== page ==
Web appendix for numerical language comparison 2020

Alvaro Aguirre
Jon Danielsson

20 August 2020
Updated 26 August 2020

We compared four numerical languages, Julia, R, Python and Matlab, in a Vox blog post.

The Execution Speed section of the blog post includes three experiments to evaluate the speed of the four languages. The versions of the languages used are Julia 1.5.0, R 4.0.2, Python 3.7.6 and Matlab R2020a. All code ran on a late model MacBook Pro, Intel i9 with 64 Gb RAM.

  1. GARCH log-likelihood
  2. Loading large dataset
  3. Calculating annual mean and sd by year by PERMNO
  4. Julia improvements
  5. Python matrix multiplication
  6. Conclusions

Experiment 1: GARCH log-likelihood

The first experiment involved comparing the running times for the calculation of GARCH log-likelihood. This is an iterative and dynamic process that captures a large class of numerical problems encountered in practice. Because the values at any given time t depend on values at t-1, this loop is not vectorisable. The GARCH(1,1) specification is

with its log-likelihood given by

For the purposes of our comparison, we are only concerned with the iterative calculation involved for the second term. Hence, the constant term on the left is ignored.

We coded up the log-likelihood calculation in the four languages and in C, keeping the code as similar as possible between languages. We included the just-in-time compilers Numba for Python, and the C++ integration Rcpp for R. We then simulated a sample of size 10,000, loaded that in, and timed the calculation of the log-likelihood 100 times (wall time), picking the lowest in each case.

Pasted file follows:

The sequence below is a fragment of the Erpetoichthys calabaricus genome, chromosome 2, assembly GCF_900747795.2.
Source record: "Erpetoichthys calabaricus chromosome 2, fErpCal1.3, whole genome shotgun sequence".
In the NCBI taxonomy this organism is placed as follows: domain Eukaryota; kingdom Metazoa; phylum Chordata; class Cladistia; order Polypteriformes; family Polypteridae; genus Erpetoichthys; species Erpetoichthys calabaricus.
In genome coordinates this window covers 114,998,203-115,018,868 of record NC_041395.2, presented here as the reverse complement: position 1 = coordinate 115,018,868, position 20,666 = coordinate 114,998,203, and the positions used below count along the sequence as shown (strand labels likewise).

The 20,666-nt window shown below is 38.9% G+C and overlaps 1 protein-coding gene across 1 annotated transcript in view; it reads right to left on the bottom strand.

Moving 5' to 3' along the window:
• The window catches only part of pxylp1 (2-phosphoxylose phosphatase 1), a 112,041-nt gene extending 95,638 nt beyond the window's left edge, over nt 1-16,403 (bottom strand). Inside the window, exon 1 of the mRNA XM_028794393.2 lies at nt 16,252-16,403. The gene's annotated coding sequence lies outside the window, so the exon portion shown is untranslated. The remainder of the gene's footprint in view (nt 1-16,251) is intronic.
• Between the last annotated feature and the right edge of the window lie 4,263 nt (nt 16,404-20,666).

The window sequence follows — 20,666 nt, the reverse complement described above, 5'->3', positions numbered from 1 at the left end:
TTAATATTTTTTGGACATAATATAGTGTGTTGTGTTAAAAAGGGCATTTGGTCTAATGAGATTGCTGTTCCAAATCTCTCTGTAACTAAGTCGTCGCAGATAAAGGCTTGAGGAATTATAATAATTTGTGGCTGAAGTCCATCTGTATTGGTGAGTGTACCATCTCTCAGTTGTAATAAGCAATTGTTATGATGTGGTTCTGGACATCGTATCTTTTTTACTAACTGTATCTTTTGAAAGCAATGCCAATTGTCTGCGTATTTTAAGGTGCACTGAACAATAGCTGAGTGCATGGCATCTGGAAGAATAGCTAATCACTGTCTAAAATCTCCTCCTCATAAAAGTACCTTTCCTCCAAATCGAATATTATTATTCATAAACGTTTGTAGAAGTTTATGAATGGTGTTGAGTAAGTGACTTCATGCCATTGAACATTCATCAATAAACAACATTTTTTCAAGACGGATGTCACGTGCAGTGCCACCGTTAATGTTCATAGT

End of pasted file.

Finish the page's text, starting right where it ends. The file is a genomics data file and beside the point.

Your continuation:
The code can be downloaded here.

C

The fastest calculation is likely to be in C (or FORTRAN)

	 
gcc -march=native -ffast-math -Ofast run.c
double likelihood(double o, double a, double b, double h, double *y2, int N){	
    double lik=0;
	for (int j=1;j<N;j++){
		h = o+a*y2[j-1]+b*h;	
		lik += log(h)+y2[j]/h;
	}
    return(lik);   
}

R

R can be used independently, which is likely to be slow

	 
likelihood =function(o,a,b,y2,h,N){
	lik=0
	for(i in 2:N){
		h = o + a * y2[i-1]+ b * h
		lik = lik + log(h) + y2[i]/h
	}
	return(lik)
}

but using Rcpp will make it much faster by integrating R with C++ and compiling the likelihood function

	 
require(Rcpp) 
a = "double likelihood(double o, double a, double b, double h, NumericVector y2, int N){	
    double lik=0;
	for (int j=1;j<N;j++){
		h = o+a*y2[j-1]+b*h;	
		lik += log(h)+y2[j]/h;
	}
    return(lik);   
}"

cppFunction(a)

Python

Python is likely to be quite slow,

	 
def likelihood(hh,o,a,b,y2,N):
    lik = 0.0
    h = hh
    for i in range(1,N):
        h=o+a*y2[i-1]+b*h
        lik += np.log(h) + y2[i]/h
    return(lik)

but will be significantly sped up by using Numba.

	 
from numba import jit
@jit
def likelihood(hh,o,a,b,y2,N):
    lik = 0.0
    h = hh
    for i in range(1,N):
        h=o+a*y2[i-1]+b*h
        lik += np.log(h) + y2[i]/h
    return(lik)

MATLAB

	 
function lik = likelihood(o,a,b,h,y2,N)